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Mayon Volcano alert status down to ‘Level 1’ —PHIVOLCS

The alert level status of Mayon Volcano in Albay has been deescalated to "Level 1," or "low level of unrest," the Philippine Institute of Volcanology and Seismology (PHIVOLCS) said Thursday.

Under Alert Level 1, PHIVOLCS said the likelihood of an eruption occurring within the immediate future has diminished.

PHIVOLCS said that Mayon Volcano has shown a “steady decline” in its monitored parameters since the start of the year. Among these is the decline in Mayon’s recorded volcanic earthquakes to an average of 0–1 event per day since the first week of December 2022.

“Most of these occurred at depths of 6–10 kilometers beneath the eastern flanks and are attributed to rock fracturing processes within the volcano. In addition, rockfall from Mayon’s summit dome occurred during periods of intense rainfall over the summit area, rather than from extrusion of new dome lava at the crater,” PHIVOLCS said.

Results from the precise leveling campaign also indicated that Mayon’s edifice has been continuously deflating since July to August 2022.

PHIVOLCS said a localized short-term inflation of the middle to upper southeastern slopes was recorded by several technologies since early February 2023, but longer-term data suggest that the current ground deformation behavior of Mayon is largely driven by tectonic processes rather than pressurization from volcanic sources.

Mayon’s sulfur dioxide (SO2) emission also varied between 477 tonnes per day on December 8, 2022, to 201 tonnes per day on March 2, 2023.

“These SO2 emissions are considerably below the background level of 500 tonnes/day, and such relatively low levels are consistent with passive degassing of resting magma beneath the edifice,” PHIVOLCS added.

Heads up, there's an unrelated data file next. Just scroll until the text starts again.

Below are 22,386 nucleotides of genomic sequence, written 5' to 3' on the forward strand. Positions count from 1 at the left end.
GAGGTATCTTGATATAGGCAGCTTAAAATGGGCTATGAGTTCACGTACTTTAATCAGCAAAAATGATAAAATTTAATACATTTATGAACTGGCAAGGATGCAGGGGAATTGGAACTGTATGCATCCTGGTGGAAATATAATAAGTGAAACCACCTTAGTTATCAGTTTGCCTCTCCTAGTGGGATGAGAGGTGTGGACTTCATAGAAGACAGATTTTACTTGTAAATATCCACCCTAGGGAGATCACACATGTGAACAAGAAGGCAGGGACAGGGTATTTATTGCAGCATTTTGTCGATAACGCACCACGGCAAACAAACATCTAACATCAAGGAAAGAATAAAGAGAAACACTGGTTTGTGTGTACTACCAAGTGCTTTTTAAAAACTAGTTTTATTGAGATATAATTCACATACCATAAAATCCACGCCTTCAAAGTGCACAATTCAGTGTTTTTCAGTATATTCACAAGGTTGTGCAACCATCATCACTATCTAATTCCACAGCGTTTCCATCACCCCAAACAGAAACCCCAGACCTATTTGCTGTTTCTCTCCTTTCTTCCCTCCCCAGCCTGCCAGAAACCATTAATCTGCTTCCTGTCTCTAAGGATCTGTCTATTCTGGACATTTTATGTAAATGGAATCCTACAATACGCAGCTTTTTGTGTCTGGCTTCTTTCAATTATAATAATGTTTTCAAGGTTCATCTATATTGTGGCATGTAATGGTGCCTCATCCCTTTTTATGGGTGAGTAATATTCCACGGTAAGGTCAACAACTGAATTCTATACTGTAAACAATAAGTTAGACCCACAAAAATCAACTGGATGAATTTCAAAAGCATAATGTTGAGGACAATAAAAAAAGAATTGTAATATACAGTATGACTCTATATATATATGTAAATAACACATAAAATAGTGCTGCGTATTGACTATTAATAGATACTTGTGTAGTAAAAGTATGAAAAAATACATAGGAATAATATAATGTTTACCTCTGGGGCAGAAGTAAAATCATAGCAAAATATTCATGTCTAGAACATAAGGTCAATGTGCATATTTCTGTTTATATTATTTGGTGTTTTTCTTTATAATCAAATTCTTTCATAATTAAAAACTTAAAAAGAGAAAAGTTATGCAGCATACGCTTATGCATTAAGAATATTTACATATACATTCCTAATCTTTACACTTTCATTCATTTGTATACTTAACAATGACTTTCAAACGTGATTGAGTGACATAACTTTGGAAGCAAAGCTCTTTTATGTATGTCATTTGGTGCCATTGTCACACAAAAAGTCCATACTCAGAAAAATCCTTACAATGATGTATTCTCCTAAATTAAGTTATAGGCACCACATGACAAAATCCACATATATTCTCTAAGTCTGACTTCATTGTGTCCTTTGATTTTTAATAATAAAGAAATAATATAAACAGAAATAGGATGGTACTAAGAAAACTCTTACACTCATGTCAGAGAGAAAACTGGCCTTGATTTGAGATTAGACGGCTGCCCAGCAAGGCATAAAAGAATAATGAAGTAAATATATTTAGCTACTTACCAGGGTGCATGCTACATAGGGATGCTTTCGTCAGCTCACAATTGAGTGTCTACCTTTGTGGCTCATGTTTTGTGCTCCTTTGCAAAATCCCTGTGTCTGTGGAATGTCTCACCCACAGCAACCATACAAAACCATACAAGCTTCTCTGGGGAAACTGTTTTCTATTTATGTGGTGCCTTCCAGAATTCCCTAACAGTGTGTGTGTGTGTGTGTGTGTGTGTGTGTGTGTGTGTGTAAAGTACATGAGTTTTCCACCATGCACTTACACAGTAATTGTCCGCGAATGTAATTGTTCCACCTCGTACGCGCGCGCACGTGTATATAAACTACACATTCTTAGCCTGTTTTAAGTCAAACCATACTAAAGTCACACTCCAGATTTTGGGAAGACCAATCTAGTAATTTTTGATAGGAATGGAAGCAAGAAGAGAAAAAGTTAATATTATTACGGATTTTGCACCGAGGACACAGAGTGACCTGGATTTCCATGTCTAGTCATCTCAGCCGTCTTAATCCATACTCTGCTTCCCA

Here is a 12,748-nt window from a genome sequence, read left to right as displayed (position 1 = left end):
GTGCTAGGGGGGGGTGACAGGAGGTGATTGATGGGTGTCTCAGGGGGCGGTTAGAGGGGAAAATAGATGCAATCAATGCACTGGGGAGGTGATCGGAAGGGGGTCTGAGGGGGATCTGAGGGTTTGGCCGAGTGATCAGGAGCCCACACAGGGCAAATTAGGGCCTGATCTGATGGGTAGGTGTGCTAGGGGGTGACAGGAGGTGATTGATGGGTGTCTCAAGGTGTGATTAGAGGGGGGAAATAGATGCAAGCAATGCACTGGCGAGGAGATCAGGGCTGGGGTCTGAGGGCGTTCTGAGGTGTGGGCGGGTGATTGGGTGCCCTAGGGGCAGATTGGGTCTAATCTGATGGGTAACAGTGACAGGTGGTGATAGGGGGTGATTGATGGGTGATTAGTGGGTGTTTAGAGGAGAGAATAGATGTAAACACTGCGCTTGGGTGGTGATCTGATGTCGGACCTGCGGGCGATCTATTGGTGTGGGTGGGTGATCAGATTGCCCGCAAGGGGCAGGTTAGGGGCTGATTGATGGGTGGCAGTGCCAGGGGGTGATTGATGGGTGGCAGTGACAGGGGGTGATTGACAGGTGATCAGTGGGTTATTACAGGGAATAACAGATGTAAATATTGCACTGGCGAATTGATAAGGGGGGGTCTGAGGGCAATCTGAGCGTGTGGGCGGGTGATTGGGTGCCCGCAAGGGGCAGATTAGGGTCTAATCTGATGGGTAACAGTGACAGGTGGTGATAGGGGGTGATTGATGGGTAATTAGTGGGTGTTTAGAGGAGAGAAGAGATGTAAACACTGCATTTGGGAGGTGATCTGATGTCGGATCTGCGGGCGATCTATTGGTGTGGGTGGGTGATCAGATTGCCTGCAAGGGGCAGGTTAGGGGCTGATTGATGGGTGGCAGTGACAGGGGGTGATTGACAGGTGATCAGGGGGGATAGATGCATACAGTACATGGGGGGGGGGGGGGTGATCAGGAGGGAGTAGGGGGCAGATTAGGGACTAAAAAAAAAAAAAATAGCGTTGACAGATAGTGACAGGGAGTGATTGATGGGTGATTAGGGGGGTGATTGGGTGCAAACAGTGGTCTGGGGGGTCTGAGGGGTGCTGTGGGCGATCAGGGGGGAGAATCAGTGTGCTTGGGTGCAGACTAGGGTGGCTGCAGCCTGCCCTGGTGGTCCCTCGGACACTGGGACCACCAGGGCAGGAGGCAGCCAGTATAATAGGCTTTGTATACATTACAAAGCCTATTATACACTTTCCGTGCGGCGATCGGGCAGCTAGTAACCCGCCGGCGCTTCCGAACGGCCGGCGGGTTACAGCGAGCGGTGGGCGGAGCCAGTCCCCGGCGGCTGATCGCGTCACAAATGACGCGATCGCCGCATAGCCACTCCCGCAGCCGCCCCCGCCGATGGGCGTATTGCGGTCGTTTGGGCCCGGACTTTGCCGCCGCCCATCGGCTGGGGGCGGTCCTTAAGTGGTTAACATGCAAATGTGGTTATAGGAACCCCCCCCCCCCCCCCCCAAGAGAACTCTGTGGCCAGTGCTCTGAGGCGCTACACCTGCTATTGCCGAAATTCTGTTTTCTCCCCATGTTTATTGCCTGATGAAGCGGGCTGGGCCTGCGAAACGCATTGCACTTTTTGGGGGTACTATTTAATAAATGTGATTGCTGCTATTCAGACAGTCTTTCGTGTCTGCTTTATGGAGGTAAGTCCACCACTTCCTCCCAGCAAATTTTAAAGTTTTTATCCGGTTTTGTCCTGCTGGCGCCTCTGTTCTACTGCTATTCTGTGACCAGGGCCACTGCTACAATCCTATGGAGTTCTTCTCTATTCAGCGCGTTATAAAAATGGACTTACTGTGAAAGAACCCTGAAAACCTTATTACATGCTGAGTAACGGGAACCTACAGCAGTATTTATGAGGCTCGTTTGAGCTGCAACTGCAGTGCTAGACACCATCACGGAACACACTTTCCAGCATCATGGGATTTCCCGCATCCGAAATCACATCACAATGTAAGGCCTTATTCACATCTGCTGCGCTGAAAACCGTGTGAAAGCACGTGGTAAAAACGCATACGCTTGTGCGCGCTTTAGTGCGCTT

Additionally, Mayon’s summit crater only spewed weak to moderate degassing plumes since the beginning of 2022.

“The summit lava dome, which grew a total extruded volume of 132,000 m3 between June and December 2022, has not exhibited further growth since. Crater glow, or incandescence associated with superheated gas emitted from the summit crater, has remained weak and visible only with the aid of a telescope. These observations of stable summit conditions are consistent with the absence of magma re-supply to the shallow levels of the edifice,” PHIVOLCS said.

Even as Mayon Volcano is now on Alert Level 1, PHIVOLCS still reminded the public to avoid entry into the 6-kilometer Permanent Danger Zone due to perennial hazards of rockfall, avalanche, ash puff, and sudden steam-driven or phreatic eruption at the summit area.

Civil aviation authorities were also urged to advise pilots to avoid flying close to the volcano’s summit as ash from any sudden phreatic eruption can be hazardous to aircraft.

People living in valleys and active river channels were likewise cautioned to remain vigilant against sediment-laden stream flows and lahars in the event of prolonged and heavy rainfall. —VAL, GMA Integrated News